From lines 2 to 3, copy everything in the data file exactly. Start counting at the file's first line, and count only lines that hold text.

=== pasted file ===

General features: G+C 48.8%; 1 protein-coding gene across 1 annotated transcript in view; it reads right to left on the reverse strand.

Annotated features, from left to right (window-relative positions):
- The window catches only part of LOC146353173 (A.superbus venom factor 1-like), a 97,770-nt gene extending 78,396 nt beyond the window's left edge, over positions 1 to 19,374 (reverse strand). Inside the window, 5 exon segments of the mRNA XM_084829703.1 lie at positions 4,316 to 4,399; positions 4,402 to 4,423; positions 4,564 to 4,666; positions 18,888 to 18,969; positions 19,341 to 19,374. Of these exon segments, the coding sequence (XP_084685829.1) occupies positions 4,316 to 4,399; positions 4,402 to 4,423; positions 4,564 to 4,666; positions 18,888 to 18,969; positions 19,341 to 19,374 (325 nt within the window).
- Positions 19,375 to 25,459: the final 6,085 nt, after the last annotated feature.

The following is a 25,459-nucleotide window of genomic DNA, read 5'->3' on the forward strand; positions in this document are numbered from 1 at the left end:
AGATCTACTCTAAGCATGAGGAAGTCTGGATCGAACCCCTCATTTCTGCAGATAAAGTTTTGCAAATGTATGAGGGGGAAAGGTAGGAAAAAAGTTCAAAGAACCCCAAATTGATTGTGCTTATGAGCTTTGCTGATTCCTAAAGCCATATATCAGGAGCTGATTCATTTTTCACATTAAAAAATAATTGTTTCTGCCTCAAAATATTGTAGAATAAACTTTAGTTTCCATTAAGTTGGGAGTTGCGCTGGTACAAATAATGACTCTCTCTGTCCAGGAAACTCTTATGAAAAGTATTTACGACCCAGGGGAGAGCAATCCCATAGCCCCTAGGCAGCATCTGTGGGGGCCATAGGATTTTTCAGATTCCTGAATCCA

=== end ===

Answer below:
Annotated features, from left to right (window-relative positions):
- The window catches only part of LOC146353173 (A.superbus venom factor 1-like), a 97,770-nt gene extending 78,396 nt beyond the window's left edge, over positions 1 to 19,374 (reverse strand). Inside the window, 5 exon segments of the mRNA XM_084829703.1 lie at positions 4,316 to 4,399; positions 4,402 to 4,423; positions 4,564 to 4,666; positions 18,888 to 18,969; positions 19,341 to 19,374. Of these exon segments, the coding sequence (XP_084685829.1) occupies positions 4,316 to 4,399; positions 4,402 to 4,423; positions 4,564 to 4,666; positions 18,888 to 18,969; positions 19,341 to 19,374 (325 nt within the window).